What is my secret? How did I do this, and how can you replicate it? Well 1. ‘Don’t try this at home’, and 2. It is really easy to replicate. Just take care of your liver. It is really that easy. Nothing in your body likes multi-tasking (that is why it is hard for you to change direction really fast while running), so don’t make your liver do more than one thing at once.

Great – But What Even Does My Liver Do?

So we all know, or at least those of us who took health class once, that our livers process toxins, and clean out our systems (tangent – your detox diet is not going to be better for you than taking care of your liver). Well our livers also have an anti-inflammatory skill:

“In addition to serving as an arena for a number of immune-mediated pathologic processes, the normal liver has continual direct involvement in adaptive (specific) immunobiology. Major facets of this involvement consist of (1) deletion of activated T cells that originate from inflammatory reactions at any site in the body (emphasis added)…”

– Parker, G. A., & Picut, C. A. (2005). Liver Immunobiology. Toxicologic Pathology, 33(1), 52–62.

What does that mean? Well great question – among other things, it means your liver helps flush out cells your body activated to fight inflammation. If that seems like a crazy thing for your body to do, remember, too much of a good thing is nearly always bad. Studies since 2002 have explored the role of these activated T cells in people with rheumatoid arthritis and other auto-immune diseases, and found that in those who had the worst symptoms, the T cell count was either too high, or too low. Too high of a count, and those T cells attacked healthy cells, creating more inflammation, while too low of a count and – you guessed it – inflammation could run rampant.

Researchers have found that a healthy liver is really good at regulating the amount of T cells in the body, and as such keeping the liver healthy is a critical part of ensuring the inevitable inflammation associated with aging doesn’t run rampant.   

The Even Shorter EXPLANATION

I know I know…this post was supposed to be about how to drink all night, and still be productive the next day. Here’s the short answer. Drink at least 10 times as much water as you drink in liquor, or liquor equivalent (1.5oz liquor = 1 beer = 1 glass wine), eat some kind of fatty food (avocado, eggs, pizza…etc) at least an hour before you start drinking, and don’t have ANY sugar from at least three hours prior to drinking until after you wake up the next day.

In my last post I talked about water and fat soluble compounds, and for the purposes of our anti-hangover miracle cure we need to talk about where things are processed in the body and what exactly is your hangover. In the case of alcohol, it processed in the liver, and a hangover is just a combination of your body still processing alcohol and being dehydrated.

Size May Not Matter – But Time Does

Wake Up.

Pour caffeine into my face.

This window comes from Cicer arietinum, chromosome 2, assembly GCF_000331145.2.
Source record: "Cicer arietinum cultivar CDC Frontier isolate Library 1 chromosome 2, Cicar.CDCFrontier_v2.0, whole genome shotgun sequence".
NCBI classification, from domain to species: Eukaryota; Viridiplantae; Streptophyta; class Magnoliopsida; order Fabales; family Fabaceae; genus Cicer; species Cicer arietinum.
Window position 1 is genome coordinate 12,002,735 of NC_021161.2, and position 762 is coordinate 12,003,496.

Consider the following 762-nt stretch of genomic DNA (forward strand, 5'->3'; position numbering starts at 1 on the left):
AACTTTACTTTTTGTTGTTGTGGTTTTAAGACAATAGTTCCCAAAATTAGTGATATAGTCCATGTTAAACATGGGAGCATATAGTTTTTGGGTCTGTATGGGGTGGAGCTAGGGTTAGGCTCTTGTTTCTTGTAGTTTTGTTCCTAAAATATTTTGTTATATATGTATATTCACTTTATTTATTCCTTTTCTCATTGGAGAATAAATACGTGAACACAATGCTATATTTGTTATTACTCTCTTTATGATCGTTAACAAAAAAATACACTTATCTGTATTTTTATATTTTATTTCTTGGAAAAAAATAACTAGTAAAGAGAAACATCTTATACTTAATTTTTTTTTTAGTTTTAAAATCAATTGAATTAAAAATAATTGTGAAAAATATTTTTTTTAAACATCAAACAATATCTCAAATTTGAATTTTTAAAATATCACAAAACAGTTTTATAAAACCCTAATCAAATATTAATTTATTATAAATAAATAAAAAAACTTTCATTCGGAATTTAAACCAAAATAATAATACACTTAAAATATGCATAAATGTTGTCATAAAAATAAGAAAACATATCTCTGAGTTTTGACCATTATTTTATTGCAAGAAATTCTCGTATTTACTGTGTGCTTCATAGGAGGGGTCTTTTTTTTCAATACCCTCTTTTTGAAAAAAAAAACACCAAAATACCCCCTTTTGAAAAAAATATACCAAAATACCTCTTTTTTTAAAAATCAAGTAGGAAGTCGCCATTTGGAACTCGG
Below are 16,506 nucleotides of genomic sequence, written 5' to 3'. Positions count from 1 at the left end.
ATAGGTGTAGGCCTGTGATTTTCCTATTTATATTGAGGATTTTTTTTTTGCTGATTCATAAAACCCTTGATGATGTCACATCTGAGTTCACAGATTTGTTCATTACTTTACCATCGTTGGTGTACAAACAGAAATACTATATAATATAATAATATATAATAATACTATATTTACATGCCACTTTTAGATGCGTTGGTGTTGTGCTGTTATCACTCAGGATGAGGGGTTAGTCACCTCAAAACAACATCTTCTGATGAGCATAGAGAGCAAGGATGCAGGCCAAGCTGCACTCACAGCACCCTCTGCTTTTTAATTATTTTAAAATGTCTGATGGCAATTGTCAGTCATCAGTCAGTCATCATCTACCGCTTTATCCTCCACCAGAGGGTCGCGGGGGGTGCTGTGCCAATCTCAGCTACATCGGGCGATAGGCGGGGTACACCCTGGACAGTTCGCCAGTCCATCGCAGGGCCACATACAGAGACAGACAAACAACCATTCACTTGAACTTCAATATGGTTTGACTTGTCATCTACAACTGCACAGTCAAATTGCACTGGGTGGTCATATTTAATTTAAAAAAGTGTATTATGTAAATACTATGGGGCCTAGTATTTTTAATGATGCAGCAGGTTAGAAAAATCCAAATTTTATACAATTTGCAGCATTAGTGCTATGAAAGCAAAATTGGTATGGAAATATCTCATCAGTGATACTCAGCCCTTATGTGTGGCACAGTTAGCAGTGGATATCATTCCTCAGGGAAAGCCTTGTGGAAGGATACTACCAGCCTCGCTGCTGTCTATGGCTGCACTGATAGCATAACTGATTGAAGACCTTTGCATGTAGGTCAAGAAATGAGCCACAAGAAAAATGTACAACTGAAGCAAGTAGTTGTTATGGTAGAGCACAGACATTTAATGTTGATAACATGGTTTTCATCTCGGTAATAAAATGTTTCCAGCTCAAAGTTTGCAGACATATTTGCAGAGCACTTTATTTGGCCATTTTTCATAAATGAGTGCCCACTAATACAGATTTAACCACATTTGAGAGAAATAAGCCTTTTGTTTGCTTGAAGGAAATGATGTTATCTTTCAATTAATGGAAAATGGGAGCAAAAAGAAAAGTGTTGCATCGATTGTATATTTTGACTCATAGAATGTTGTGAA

Wait 20 minutes.

Begin day.

Does this sound like the start of your day? Cause it is basically how every day starts for me. When I was younger there were more steps in the beginning of my day, whether it was eating breakfast (now that doesn’t happen until about 4 hours after I wake up), working out (that is now every other day), or, taking my supplements (now I take my supplements at noon and about 5pm). I want to talk about why I started taking my supplements towards the middle and end of my day here.

Part of the reason I switched was because taking so many pills all at once on an empty stomach really upset me, and made it hard to focus for about an hour after taking them. But the more significant reason is that I learned the time of day matters when taking anything that your body digests, whether supplement, medication or really even food. Once you stop and think about it, which I never did, it makes a lot of sense. The body takes a few hours to process whatever you consume, and then that takes a further amount of time (varies by compound), to build up to its full effectiveness.

For instance, a Kansas State study found that acid reflux medicine nearly twice as many people saw a dramatic reduction in their symptoms when they took their daily medication around dinnertime. This is because acid tends to build up as you eat, and peak shortly before bed, so taking medicine in the morning has significantly less impact than taking it when acid is near its high point.

Freedom is an anti-inflammation supplement, and research has shown that individuals benefit most from anti-inflammation drugs and supplements when taken at specific times. Those times vary depending on the source of inflammation.

Individuals suffering from osteoarthritis (like me), or other forms of inflammation that are the result of ‘use’ (exercise/other activities) have their symptoms peak in the evening. A Texas Tech University study found that the optimum time for non-steroidal anti-inflammatory interventions (supplements, ibuprofen…etc) is between about noon and 4pm. This allows the compound time to digest and reach its highest blood levels around the time you would be experiencing peak inflammation.

Sufferers of rheumatoid arthritis, and other inflammation from autoimmune diseases see their worst inflammation in the morning, and according to the same Texas Tech study, benefit most from taking their anti-inflammation drugs/supplements as close to bedtime as practical, in order to prevent overnight inflammation growth.